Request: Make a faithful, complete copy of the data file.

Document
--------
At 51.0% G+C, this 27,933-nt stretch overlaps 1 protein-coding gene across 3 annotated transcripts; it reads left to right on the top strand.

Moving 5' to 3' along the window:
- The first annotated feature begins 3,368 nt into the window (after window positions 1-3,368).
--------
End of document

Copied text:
At 51.0% G+C, this 27,933-nt stretch overlaps 1 protein-coding gene across 3 annotated transcripts; it reads left to right on the top strand.

Moving 5' to 3' along the window:
- The first annotated feature begins 3,368 nt into the window (after window positions 1-3,368).